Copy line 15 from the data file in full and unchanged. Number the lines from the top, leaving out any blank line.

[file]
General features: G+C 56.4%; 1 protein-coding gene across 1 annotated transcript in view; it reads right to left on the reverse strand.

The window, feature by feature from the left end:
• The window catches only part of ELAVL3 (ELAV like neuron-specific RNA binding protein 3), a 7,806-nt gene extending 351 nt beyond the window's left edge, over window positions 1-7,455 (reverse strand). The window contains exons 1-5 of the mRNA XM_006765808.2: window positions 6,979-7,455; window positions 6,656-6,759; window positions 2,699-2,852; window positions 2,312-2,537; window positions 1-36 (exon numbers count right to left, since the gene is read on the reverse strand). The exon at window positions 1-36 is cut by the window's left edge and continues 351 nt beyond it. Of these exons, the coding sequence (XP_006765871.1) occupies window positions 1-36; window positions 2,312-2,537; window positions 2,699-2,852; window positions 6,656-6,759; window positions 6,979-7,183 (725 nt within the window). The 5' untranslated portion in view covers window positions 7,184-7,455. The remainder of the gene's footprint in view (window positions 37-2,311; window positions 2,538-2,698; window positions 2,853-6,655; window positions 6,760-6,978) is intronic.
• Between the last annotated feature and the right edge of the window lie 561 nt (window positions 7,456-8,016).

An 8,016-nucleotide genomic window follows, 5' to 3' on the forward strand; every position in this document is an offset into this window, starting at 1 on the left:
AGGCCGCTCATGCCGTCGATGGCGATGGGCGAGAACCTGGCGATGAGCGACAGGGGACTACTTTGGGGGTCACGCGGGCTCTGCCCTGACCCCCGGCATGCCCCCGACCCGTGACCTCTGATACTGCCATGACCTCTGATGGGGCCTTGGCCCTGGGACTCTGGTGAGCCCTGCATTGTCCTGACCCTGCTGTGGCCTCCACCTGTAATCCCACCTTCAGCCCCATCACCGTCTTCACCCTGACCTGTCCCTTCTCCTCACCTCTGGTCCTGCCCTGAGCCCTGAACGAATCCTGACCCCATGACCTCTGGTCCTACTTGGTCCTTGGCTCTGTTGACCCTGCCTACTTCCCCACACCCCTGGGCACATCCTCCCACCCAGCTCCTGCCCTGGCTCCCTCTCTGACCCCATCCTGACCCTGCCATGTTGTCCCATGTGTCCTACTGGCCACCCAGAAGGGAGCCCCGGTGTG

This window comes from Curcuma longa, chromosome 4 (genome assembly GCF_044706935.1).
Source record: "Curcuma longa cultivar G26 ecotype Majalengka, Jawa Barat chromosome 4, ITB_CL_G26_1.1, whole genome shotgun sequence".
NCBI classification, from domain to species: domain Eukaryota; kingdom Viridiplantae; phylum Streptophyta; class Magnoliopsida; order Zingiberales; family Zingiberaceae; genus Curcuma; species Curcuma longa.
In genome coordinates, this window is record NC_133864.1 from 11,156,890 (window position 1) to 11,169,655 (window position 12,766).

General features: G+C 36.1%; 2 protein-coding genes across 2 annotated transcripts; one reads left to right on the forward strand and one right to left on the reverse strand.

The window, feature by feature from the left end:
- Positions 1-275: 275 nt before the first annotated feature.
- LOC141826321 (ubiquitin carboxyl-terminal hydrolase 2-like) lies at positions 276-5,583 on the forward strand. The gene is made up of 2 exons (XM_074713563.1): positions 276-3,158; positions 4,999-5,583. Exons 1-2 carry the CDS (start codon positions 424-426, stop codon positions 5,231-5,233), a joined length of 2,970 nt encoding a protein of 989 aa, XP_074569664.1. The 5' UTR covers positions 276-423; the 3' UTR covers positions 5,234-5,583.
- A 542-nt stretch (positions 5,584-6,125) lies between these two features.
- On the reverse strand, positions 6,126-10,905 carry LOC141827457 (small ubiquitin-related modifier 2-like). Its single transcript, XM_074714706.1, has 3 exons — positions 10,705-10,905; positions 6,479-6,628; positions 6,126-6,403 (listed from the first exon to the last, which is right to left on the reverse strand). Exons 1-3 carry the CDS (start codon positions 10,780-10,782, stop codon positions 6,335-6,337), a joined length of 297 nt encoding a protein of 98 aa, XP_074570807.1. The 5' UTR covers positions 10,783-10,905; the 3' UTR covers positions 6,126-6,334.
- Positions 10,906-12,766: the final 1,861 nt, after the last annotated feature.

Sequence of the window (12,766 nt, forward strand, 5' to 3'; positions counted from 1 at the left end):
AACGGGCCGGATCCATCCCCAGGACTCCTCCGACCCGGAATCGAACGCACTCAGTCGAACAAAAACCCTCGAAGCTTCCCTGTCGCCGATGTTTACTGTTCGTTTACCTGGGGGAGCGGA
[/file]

- A 542-nt stretch (positions 5,584-6,125) lies between these two features.